What Should Corporate Tax Reform Look Like?

March 1, 2011 at 11:34 am

With Congress likely to consider corporate tax reform this year, we’ve issued a report outlining the tests that a well-designed reform proposal should meet:

  1. Contribute to long-term deficit reduction. Corporate tax revenues are now at historical lows as a share of the economy (see graph), at a time when the nation faces deficits and debt that are expected to grow to unsustainable levels.  Although the top statutory corporate tax rate is high, the average tax rate — that is, the share of profits that companies actually pay in taxes — is substantially lower because of the tax code’s many preferences (deductions, credits and other write-offs that corporations can take to reduce their taxes).  Moreover, when measured as a share of the economy, U.S. corporate tax receipts are actually low compared to other developed countries.  All parts of the budget and the tax code, including corporate taxes, should contribute to deficit reduction.  Well-designed corporate tax reform can improve economic efficiency and help on the deficit-reduction front at the same time.
  2. Reduce the tax code’s bias towards debt financing. The current corporate tax code encourages corporations to finance their investments with debt (e.g., by issuing bonds) rather than equity (e.g., by selling stock).  This encourages corporations to rely excessively on debt, which, as the recent financial crisis demonstrated, poses risks for both the firms and the broader economy.  The tax code should be more even-handed in treating these two types of financing.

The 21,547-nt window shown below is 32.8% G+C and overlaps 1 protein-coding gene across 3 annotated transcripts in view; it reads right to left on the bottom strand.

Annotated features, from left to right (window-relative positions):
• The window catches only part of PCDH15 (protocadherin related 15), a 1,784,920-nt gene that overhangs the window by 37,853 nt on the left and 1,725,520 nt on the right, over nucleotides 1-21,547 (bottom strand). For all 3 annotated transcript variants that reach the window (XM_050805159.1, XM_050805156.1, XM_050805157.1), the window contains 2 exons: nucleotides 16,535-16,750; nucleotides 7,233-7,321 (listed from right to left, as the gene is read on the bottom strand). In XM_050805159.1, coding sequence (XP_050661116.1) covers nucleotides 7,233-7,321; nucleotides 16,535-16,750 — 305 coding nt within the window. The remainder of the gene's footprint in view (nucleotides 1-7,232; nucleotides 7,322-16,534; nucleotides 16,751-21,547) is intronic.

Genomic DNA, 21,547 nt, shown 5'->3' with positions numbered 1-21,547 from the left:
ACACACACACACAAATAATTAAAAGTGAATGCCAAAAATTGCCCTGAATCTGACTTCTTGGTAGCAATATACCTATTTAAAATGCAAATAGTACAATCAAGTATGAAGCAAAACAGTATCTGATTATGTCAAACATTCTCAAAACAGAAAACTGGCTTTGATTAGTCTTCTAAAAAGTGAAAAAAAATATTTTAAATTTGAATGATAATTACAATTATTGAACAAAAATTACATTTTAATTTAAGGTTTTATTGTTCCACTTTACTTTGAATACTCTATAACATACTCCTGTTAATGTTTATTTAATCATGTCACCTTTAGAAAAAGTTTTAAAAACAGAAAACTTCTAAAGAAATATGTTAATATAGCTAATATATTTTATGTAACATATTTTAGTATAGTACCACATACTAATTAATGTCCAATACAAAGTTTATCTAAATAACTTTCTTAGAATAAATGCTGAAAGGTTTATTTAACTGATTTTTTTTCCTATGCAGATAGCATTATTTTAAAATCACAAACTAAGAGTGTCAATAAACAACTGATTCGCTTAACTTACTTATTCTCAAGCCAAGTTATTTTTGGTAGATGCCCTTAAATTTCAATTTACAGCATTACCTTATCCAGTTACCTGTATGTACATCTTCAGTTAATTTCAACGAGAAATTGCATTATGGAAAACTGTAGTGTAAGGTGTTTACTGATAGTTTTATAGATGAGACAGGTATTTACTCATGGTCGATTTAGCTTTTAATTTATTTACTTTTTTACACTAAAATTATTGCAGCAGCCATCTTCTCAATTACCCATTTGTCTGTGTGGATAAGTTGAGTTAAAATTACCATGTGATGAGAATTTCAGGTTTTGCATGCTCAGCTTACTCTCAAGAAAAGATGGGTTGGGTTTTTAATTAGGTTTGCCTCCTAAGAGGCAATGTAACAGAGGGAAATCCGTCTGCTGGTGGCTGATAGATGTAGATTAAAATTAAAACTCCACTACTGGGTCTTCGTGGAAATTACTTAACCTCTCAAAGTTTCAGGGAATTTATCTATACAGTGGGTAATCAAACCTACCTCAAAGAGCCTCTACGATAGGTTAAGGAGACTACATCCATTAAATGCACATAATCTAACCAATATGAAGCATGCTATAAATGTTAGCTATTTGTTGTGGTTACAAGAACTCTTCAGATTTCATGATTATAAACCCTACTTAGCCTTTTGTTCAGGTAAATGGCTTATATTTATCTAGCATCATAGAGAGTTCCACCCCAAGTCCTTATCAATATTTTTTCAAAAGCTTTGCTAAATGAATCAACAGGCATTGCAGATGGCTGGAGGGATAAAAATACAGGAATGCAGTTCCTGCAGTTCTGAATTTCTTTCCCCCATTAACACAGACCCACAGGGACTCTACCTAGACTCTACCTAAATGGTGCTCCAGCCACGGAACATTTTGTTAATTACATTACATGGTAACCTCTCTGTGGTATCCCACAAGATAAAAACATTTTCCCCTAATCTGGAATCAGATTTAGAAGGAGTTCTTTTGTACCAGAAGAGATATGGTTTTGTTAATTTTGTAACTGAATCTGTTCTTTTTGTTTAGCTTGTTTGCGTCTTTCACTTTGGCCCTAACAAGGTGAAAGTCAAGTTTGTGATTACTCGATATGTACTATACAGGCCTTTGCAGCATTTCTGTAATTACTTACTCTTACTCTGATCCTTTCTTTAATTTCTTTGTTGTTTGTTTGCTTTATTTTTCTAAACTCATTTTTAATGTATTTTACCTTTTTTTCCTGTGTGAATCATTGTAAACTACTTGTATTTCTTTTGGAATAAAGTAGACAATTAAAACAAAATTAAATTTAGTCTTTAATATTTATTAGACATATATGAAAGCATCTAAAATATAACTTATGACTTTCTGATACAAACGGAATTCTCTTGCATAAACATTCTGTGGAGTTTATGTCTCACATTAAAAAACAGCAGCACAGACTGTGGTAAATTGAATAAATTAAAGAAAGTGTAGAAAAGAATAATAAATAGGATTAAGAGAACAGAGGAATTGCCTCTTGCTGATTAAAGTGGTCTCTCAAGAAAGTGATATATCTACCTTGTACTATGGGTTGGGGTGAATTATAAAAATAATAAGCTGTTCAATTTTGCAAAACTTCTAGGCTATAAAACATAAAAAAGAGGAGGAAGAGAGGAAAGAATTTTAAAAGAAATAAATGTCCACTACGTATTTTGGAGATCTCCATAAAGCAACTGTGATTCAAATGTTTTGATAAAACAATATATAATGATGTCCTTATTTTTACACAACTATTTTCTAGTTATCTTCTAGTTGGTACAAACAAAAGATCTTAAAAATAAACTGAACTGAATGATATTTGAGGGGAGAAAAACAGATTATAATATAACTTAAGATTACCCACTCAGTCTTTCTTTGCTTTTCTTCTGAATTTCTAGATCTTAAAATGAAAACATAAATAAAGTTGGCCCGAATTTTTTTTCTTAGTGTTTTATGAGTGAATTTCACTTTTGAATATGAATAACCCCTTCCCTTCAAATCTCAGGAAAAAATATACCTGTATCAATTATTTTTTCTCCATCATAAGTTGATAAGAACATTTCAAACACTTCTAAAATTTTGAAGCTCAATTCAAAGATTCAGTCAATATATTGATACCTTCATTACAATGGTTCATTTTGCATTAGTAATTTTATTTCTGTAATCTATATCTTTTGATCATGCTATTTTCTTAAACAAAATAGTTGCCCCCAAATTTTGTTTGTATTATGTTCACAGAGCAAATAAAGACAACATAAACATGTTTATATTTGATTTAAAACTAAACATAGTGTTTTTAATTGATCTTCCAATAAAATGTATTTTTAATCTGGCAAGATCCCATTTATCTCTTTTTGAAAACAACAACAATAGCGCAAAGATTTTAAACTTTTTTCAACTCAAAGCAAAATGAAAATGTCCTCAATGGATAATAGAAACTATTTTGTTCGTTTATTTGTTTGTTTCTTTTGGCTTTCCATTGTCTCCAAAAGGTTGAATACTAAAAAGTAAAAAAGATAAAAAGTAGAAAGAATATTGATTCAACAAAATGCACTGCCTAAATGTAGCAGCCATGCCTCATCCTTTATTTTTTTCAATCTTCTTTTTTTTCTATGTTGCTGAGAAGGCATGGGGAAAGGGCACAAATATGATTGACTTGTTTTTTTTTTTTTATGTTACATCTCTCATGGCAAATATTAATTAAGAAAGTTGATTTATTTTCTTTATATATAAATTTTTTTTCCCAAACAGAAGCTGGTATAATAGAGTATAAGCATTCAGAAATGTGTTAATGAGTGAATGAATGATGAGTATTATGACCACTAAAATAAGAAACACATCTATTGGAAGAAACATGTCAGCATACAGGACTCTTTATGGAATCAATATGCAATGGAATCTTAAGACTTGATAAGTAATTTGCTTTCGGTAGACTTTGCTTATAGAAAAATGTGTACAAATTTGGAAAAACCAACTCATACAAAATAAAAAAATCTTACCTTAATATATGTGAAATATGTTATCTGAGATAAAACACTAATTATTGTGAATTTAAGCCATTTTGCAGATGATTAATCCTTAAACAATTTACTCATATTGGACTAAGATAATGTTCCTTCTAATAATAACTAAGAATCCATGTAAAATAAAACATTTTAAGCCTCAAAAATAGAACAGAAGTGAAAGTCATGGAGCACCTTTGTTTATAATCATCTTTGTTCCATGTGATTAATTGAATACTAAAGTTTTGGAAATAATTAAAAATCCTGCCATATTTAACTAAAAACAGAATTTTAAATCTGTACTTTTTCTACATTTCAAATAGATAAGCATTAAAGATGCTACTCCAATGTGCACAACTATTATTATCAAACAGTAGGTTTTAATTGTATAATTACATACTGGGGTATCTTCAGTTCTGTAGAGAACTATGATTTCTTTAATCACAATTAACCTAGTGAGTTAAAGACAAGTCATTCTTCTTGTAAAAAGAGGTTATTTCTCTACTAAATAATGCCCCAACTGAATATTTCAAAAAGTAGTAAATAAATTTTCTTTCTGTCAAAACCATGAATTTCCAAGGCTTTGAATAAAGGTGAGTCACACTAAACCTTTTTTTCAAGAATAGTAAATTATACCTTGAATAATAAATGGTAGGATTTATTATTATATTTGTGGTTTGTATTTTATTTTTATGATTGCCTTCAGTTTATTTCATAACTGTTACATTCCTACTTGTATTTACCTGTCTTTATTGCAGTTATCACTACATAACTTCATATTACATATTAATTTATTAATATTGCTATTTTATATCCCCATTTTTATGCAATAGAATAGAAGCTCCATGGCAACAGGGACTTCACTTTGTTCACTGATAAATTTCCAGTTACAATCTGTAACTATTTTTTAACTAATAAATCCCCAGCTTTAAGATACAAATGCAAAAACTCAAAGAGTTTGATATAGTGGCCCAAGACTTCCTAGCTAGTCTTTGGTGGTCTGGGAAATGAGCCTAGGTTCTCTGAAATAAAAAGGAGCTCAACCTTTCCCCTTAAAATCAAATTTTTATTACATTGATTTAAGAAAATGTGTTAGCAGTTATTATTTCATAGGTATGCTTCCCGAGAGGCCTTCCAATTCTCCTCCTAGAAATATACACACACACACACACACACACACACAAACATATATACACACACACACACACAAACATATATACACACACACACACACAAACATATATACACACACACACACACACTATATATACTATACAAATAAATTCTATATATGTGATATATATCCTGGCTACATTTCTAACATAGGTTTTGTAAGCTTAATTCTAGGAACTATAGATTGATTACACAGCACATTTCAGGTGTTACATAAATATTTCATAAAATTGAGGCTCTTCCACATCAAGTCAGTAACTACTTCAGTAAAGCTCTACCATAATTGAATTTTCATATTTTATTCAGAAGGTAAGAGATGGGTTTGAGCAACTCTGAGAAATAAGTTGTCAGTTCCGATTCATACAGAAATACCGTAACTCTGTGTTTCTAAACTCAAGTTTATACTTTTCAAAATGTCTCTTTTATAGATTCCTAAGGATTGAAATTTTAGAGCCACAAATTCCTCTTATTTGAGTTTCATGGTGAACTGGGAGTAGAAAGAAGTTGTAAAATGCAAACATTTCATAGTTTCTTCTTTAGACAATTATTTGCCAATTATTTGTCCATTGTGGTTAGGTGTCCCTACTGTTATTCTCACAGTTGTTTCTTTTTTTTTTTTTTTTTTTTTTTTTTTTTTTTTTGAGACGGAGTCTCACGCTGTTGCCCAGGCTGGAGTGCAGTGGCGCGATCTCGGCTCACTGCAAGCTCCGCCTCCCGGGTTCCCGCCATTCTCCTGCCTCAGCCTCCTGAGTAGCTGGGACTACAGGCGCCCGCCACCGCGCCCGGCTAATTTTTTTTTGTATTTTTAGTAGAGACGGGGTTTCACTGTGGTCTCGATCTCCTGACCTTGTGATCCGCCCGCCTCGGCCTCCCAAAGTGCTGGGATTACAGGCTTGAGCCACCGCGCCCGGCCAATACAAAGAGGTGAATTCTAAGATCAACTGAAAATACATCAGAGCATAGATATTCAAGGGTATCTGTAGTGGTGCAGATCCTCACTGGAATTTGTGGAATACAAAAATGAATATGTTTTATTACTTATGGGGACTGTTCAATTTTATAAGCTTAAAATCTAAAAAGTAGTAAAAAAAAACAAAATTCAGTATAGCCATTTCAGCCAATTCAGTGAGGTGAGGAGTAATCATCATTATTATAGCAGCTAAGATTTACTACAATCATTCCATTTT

3. Reduce the tax code’s bias toward overseas investments. U.S. multinationals pay much lower taxes on profits from their overseas investments than on profits from their domestic investments.  That gives corporations a strong incentive to shift economic activity and income from the United States to other countries.  Policymakers should address the features of the corporate tax code that allow so much business activity to escape taxation and that favor foreign investments over domestic ones.
  4. Improve economic efficiency by reducing special preferences. The corporate tax code taxes different kinds of corporate investments at very different rates.  This “unlevel playing field” encourages businesses to choose among investments in substantial part based on their tax benefits, instead of making those decisions based entirely on investments’ real economic value.  Policymakers should level the playing field through corporate tax reform.
  5. Provide more neutral treatment of corporate and non-corporate businesses. Over time, various policy changes have made it easier for companies to enjoy the benefits of corporate status without being subject to the corporate income tax.  Reform should reflect the guiding principle that firms engaging in similar activities and enjoying similar legal benefits should be taxed at similar rates.
  6. Take specific steps to discourage tax sheltering. If policymakers lower thestatutory corporate tax rate to well below the top individual tax rate, they should also establish safeguards to prevent high-income individuals from sheltering their income in corporations in order to pay taxes at a lower rate.

Click here for the full report.

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More About Chuck Marr

Chuck Marr

Chuck Marr is the Director of Federal Tax Policy at the Center on Budget and Policy Priorities.

Full bio | Blog Archive | Research archive at CBPP.org

10 Comments Add Yours ↓

Comments are listed in reverse chronological order.

  1. ballerina #
    1

    It is long past time for corporations to pay their fair share of taxes. I agree with the writer – eliminate all corporate tax loopholes/tax sheltering schemes, disincentivize shifting corporate income overseas, and level the playing field on corporate and non-corporate business income. Progressives have to change the dialogue from “no tax increases ever” to “paying your fair share of taxes is patriotic, and trying to avoid paying taxes is unpatriotic.”